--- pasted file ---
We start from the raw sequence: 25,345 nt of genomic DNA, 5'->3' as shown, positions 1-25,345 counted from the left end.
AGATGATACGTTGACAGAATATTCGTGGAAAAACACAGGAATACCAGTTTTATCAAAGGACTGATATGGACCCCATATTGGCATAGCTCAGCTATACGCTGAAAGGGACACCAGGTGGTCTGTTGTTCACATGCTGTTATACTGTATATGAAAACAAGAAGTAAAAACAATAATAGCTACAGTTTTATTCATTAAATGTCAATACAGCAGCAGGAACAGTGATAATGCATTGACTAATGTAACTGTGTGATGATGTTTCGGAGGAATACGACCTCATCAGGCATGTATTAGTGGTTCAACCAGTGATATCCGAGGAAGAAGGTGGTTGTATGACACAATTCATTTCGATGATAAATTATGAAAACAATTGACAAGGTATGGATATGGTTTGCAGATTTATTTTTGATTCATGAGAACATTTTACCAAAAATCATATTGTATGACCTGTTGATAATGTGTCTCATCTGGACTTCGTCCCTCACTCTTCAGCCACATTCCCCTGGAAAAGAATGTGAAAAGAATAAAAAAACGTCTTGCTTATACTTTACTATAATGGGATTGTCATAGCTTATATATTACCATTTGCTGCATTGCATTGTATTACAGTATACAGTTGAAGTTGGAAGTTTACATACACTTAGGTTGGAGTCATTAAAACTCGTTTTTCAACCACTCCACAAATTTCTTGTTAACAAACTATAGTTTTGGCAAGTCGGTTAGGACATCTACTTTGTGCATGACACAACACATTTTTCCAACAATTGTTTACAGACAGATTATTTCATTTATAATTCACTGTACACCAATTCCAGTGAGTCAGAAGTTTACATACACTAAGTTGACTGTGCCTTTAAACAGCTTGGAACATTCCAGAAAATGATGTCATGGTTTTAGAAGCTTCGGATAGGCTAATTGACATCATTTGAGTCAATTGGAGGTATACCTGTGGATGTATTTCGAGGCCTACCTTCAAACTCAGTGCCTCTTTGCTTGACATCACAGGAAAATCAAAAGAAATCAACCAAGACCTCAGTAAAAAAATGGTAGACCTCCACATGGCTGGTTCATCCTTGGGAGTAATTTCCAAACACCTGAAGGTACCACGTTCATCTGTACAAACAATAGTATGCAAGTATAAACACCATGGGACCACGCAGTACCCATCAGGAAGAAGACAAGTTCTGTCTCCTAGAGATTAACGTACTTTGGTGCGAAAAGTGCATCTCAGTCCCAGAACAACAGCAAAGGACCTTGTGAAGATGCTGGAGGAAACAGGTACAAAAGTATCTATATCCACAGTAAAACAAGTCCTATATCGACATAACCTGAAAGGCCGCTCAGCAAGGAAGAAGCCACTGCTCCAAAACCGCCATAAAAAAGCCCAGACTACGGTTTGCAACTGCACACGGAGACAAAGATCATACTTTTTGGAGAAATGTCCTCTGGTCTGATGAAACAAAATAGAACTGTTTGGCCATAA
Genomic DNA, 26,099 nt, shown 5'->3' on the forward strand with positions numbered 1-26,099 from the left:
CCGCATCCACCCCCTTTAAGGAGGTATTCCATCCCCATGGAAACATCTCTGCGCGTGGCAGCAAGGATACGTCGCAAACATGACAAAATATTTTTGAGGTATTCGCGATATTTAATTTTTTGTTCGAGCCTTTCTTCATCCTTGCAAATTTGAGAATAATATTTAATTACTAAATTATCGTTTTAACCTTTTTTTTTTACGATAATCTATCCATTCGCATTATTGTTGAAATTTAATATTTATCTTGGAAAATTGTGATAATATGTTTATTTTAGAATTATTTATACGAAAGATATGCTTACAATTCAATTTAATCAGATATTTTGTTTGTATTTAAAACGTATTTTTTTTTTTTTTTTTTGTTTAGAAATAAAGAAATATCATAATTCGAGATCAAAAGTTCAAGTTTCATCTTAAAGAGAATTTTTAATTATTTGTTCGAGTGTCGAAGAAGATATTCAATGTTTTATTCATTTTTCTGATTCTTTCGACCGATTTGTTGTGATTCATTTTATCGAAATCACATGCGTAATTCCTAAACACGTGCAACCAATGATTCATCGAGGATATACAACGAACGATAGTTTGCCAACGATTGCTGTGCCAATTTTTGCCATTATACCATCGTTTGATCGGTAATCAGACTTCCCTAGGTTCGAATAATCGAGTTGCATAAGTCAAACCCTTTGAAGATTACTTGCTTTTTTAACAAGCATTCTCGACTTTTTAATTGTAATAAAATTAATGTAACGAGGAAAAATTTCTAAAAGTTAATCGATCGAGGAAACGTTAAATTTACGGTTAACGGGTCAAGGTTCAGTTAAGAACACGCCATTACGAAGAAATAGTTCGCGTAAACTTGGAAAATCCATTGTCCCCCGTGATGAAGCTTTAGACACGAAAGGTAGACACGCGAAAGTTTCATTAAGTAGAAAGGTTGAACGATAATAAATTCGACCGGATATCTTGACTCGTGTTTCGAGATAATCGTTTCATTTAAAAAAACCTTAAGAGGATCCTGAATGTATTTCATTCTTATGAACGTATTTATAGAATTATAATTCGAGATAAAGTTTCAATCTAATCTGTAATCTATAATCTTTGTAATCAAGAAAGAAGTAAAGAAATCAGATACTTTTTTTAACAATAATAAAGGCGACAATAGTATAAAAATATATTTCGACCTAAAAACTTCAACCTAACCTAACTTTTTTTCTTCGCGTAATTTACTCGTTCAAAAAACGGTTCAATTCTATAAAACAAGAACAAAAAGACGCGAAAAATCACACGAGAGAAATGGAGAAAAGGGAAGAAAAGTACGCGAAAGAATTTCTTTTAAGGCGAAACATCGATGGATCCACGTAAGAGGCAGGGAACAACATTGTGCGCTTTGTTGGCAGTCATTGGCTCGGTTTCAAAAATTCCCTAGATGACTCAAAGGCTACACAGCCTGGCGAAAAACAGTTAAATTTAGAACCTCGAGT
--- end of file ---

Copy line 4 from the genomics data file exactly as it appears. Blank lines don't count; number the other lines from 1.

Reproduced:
CCGCATCCACCCCCTTTAAGGAGGTATTCCATCCCCATGGAAACATCTCTGCGCGTGGCAGCAAGGATACGTCGCAAACATGACAAAATATTTTTGAGGTATTCGCGATATTTAATTTTTTGTTCGAGCCTTTCTTCATCCTTGCAAATTTGAGAATAATATTTAATTACTAAATTATCGTTTTAACCTTTTTTTTTTACGATAATCTATCCATTCGCATTATTGTTGAAATTTAATATTTATCTTGGAAAATTGTGATAATATGTTTATTTTAGAATTATTTATACGAAAGATATGCTTACAATTCAATTTAATCAGATATTTTGTTTGTATTTAAAACGTATTTTTTTTTTTTTTTTTTGTTTAGAAATAAAGAAATATCATAATTCGAGATCAAAAGTTCAAGTTTCATCTTAAAGAGAATTTTTAATTATTTGTTCGAGTGTCGAAGAAGATATTCAATGTTTTATTCATTTTTCTGATTCTTTCGACCGATTTGTTGTGATTCATTTTATCGAAATCACATGCGTAATTCCTAAACACGTGCAACCAATGATTCATCGAGGATATACAACGAACGATAGTTTGCCAACGATTGCTGTGCCAATTTTTGCCATTATACCATCGTTTGATCGGTAATCAGACTTCCCTAGGTTCGAATAATCGAGTTGCATAAGTCAAACCCTTTGAAGATTACTTGCTTTTTTAACAAGCATTCTCGACTTTTTAATTGTAATAAAATTAATGTAACGAGGAAAAATTTCTAAAAGTTAATCGATCGAGGAAACGTTAAATTTACGGTTAACGGGTCAAGGTTCAGTTAAGAACACGCCATTACGAAGAAATAGTTCGCGTAAACTTGGAAAATCCATTGTCCCCCGTGATGAAGCTTTAGACACGAAAGGTAGACACGCGAAAGTTTCATTAAGTAGAAAGGTTGAACGATAATAAATTCGACCGGATATCTTGACTCGTGTTTCGAGATAATCGTTTCATTTAAAAAAACCTTAAGAGGATCCTGAATGTATTTCATTCTTATGAACGTATTTATAGAATTATAATTCGAGATAAAGTTTCAATCTAATCTGTAATCTATAATCTTTGTAATCAAGAAAGAAGTAAAGAAATCAGATACTTTTTTTAACAATAATAAAGGCGACAATAGTATAAAAATATATTTCGACCTAAAAACTTCAACCTAACCTAACTTTTTTTCTTCGCGTAATTTACTCGTTCAAAAAACGGTTCAATTCTATAAAACAAGAACAAAAAGACGCGAAAAATCACACGAGAGAAATGGAGAAAAGGGAAGAAAAGTACGCGAAAGAATTTCTTTTAAGGCGAAACATCGATGGATCCACGTAAGAGGCAGGGAACAACATTGTGCGCTTTGTTGGCAGTCATTGGCTCGGTTTCAAAAATTCCCTAGATGACTCAAAGGCTACACAGCCTGGCGAAAAACAGTTAAATTTAGAACCTCGAGT